We can agree to disagree on this one, because I'm sure neither one of us will change the other's mind...but at least we agree that the situation stinks. ;)

This was my thought. Just think how many taxis would have to be lined up.

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It's been a problem since 2013 when the Breakaway started cruising to Bermuda with 4,000+ passengers on the same Wednesday to Friday stay in Bermuda as the Summit, with its 2,000+ passengers. They don't have the bus and ferry capacity to deal with over 6,000 people trying to get somewhere every morning.[/quote

 

I've been on the Breakaway to Bermuda before and we were a family of 9 and we took numerous buses and ferries and never had a problem getting on one. The Summit was also in Port.

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I've been on the Breakaway to Bermuda before and we were a family of 9 and we took numerous buses and ferries and never had a problem getting on one. The Summit was also in Port.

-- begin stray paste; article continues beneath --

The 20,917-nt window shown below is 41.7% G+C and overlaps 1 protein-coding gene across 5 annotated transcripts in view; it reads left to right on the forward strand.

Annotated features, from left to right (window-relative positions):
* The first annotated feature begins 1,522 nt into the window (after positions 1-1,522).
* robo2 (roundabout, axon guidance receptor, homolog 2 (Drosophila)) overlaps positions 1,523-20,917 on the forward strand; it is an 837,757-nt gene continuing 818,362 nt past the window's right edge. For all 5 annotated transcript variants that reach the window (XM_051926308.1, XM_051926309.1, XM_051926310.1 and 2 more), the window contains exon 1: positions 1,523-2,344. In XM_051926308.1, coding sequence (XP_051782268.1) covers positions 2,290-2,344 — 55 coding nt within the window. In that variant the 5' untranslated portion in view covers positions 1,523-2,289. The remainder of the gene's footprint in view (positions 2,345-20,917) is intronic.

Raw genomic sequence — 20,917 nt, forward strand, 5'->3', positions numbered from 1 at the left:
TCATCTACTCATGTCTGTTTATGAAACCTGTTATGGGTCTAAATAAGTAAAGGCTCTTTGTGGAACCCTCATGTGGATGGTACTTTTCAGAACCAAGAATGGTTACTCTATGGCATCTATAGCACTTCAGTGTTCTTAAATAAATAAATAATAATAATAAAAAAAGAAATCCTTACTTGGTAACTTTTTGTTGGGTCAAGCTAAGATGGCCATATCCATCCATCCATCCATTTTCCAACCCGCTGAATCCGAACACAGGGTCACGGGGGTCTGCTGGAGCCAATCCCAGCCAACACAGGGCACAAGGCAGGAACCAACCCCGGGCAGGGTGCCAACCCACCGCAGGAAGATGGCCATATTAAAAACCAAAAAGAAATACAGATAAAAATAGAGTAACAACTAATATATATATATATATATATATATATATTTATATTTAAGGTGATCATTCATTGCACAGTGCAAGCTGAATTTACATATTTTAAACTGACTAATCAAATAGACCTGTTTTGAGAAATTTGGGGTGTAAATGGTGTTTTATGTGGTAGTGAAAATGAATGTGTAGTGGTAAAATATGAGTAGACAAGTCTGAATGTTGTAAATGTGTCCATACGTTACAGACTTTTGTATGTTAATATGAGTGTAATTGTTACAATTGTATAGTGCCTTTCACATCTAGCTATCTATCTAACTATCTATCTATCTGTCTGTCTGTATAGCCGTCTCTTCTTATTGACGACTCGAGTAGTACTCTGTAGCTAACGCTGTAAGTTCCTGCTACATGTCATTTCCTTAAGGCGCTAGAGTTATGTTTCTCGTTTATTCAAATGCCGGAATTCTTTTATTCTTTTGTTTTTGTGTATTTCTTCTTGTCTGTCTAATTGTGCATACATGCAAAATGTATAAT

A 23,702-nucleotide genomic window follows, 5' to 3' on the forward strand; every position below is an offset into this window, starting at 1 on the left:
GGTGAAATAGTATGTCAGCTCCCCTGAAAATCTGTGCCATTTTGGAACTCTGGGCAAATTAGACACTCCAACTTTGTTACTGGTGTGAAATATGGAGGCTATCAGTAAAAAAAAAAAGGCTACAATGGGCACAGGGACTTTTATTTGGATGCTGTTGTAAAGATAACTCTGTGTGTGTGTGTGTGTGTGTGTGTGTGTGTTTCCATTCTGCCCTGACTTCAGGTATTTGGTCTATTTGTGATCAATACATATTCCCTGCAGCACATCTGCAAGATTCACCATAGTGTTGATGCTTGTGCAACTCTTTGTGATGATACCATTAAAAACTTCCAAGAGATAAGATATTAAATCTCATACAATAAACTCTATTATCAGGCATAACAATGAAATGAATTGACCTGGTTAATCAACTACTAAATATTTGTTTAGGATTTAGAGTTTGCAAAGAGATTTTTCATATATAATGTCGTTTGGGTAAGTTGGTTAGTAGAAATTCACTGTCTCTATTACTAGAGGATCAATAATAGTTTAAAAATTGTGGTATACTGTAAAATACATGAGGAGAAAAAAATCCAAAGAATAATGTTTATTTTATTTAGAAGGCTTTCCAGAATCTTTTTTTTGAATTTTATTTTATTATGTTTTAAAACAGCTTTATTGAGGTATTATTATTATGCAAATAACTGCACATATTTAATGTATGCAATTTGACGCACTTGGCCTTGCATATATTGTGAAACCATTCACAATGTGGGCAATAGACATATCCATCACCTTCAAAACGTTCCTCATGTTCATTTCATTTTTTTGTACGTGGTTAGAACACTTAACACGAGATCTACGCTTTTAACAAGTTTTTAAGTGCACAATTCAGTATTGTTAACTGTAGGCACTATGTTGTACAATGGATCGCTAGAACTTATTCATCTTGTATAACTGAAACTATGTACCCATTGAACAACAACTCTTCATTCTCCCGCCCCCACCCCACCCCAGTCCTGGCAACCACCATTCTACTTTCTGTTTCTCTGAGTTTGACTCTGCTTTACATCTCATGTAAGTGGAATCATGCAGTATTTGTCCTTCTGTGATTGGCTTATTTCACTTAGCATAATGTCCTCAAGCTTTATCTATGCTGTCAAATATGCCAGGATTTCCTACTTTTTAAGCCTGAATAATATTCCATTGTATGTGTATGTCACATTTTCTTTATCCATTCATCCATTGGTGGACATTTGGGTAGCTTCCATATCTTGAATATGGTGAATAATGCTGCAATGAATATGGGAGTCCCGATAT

I have been on Summit to Bermuda the last two years with the Breakaway also in port. We took the ferry and buses and never had any problem. We did get going early. Off right away Wednesday morning and caught the 9:30 ferry to St. George. Off by nine on Thursday to catch a bus to Horseshoe.

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I've gone on the Breakaway twice, and both times the lines for the ferries and buses were much longer and for the ferries formed much earlier than they used to. I also saw people getting left behind at the St. George's ferry terminal because the number of waiting passengers was greater than the ferry's capacity. I never saw anything like that happen in the past. Last year they started limiting the number of cruise ship passengers boarding the local #7 bus at Dockyard to leave space for the Bermudians who take the bus. That put an additional load on the #7 express "specials" to Horseshoe Bay.

Edited by njhorseman
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I have been on Summit to Bermuda the last two years with the Breakaway also in port. We took the ferry and buses and never had any problem. We did get going early. Off right away Wednesday morning and caught the 9:30 ferry to St. George. Off by nine on Thursday to catch a bus to Horseshoe.

Seems the log jam is later. We've been to Bermuda enough times that we take our time getting going for the day. Last time, the line for the ferry was crazy so we changed our plans and got on a bus.